The message of Revelation ends with the vision of the city of God. The last thing John sees is a marvelous vision of the throne of God in the midst of the city, and the tree of life once again appearing in the garden, yielding its fruit. He closes with these words (Chapter 22, Verse 5):
And night shall be no more; they need no light or lamp or sun, for the Lord God will be their light, and they shall reign for ever and ever. (Revelation 22:5 RSV)
That is the story of man as it will end. Then John begins the epilogue, or postlude, and in it he highlights certain details summarizing what he has written. These are the last words of the Apostle John so far as we know. The last words of a man are always accorded special significance. We like to hear what a man says just before he slips over the river of death into the glory beyond. Quite unconsciously, a man's last words reflect the dominant passion of his heart, of his life.
It was said that the last words of P. T. Barnum, the great circus owner, were "How much was the take today?" -- which is most indicative of what he lived for.
I heard of a restaurant owner whose dying words, gasped out just as he was slipping into the darkness, were: "Slice the ham thin!" This, of course, revealed what his dominant passion was.
When we come to John's last words recorded in this postlude, we discover that he is looking back over the book he has written, which was given to him by an angel who appeared to him. He is gathering up the great and pre-eminent theme of this book that had occupied his heart. The first thing he speaks of is found in Verses 6 through 9:
And he said to me, "These words are trustworthy and true. And the Lord, the God of the spirits of the prophets, has sent his angel to show his servants what must soon take place. And behold, I am coming soon."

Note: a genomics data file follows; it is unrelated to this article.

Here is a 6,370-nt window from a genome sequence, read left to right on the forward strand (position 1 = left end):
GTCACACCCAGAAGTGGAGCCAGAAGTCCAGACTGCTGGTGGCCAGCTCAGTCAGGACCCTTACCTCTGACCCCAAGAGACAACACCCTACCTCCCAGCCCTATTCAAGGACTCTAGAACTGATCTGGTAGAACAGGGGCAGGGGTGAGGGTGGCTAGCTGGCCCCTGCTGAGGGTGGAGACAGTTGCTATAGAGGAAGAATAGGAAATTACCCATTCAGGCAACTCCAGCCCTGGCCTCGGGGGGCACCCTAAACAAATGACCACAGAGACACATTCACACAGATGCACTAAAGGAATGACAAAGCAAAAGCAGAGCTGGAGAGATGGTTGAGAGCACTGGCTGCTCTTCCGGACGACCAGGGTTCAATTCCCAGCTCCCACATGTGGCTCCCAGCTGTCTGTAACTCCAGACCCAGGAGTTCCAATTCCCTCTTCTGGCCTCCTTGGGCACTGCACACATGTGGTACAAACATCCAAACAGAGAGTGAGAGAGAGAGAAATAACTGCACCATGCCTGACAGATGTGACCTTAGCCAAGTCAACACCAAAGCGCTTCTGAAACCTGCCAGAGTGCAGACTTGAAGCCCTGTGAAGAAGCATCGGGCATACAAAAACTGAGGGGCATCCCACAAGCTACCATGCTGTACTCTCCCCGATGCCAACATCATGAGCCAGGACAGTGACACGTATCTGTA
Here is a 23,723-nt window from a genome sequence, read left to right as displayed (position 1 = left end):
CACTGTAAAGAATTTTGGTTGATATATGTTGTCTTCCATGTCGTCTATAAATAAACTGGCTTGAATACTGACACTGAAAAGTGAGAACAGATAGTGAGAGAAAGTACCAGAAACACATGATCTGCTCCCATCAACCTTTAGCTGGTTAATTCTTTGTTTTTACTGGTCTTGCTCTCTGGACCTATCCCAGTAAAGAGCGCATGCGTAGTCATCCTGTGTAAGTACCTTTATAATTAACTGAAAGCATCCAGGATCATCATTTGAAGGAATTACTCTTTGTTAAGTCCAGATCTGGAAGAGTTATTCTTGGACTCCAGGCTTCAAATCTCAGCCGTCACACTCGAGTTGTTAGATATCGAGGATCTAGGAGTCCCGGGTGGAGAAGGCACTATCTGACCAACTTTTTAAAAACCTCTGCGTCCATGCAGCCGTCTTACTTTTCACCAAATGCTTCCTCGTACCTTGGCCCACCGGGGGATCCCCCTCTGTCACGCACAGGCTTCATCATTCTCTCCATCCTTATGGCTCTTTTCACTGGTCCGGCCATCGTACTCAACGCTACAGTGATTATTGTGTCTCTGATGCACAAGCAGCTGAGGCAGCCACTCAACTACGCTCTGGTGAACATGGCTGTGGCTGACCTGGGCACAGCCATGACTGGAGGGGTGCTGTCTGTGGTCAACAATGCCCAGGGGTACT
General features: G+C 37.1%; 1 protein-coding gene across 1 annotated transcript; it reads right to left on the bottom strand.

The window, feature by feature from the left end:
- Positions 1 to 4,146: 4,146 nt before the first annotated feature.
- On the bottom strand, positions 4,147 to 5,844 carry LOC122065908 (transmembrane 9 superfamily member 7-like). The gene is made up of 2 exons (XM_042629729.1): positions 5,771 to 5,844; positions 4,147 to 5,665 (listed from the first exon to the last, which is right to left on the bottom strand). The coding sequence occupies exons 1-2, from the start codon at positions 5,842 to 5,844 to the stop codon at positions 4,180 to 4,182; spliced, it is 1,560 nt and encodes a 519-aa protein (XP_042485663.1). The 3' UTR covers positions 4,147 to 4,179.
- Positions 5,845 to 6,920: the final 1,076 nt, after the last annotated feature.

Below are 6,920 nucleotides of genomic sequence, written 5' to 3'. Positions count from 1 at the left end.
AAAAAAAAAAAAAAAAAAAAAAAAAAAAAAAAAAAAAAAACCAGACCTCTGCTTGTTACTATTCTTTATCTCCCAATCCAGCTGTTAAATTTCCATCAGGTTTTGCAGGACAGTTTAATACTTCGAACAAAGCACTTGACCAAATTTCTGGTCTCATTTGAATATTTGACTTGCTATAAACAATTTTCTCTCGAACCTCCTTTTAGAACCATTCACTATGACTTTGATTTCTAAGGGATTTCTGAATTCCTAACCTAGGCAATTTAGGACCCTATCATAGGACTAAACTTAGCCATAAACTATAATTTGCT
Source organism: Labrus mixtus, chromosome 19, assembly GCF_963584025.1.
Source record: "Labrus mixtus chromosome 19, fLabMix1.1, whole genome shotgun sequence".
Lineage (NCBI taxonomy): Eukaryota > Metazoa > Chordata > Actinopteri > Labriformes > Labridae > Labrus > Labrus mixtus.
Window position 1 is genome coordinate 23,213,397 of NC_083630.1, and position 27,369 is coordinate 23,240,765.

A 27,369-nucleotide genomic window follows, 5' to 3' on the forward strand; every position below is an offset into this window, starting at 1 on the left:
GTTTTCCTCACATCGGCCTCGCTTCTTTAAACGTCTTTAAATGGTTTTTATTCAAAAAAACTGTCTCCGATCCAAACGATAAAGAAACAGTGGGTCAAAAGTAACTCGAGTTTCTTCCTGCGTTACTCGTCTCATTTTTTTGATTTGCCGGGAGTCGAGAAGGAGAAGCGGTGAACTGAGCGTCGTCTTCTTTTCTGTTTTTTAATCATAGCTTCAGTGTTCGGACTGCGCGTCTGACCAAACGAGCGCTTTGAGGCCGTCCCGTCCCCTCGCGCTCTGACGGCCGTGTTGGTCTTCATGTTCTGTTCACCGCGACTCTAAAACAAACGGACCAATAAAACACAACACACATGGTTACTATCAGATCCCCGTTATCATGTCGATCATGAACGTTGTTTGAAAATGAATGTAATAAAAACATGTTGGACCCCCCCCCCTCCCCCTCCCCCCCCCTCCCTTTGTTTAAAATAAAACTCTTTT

Blessed is he who keeps the words of the prophecy of this book.
I John am he who heard and saw these things. And when I heard and saw them, I fell down to worship at the feet of the angel who showed them to me; but he said to me, "You must not do that I am a fellow servant with you and your brethren the prophets, and with those who keep the words of this book. Worship God." (Revelation 22:6-9 RSV)
The speaker here is the angel that John mentions in Chapter 21, Verse 9, where he says:
Then came one of the seven angels who had the seven bowls full of the seven last plagues, and spoke to me, saying, "Come, I will show you the Bride, the wife of the Lamb." (Revelation 21:9 RSV)
That is the last vision of the book, but the angel stays on to explain a few things to John. In Verse 6 of Chapter 22, he states that he was sent by "the Lord, the God of the spirits of the prophets." In Chapter*nbsp;22, Verse 16, John reports that Jesus says:
"I Jesus have sent my angel to you..." (Revelation 22:16 RSV)
In other words, Jesus is the Lord, the God of the spirits of the prophets. The great and preeminent theme of the book is this great fact: Jesus is God. The deity of Jesus Christ is the great truth which gradually grew in the mind of John as he followed Jesus and watched him and as he lay on his human breast and felt the beating of his human heart and the warmth of his human flesh and heard his human voice speaking those marvelous words which fell from his human lips. As he listened and watched and waited and meditated and thought, there slowly dawned on John the great conviction which he sets down in the opening of his Gospel, John 1:1: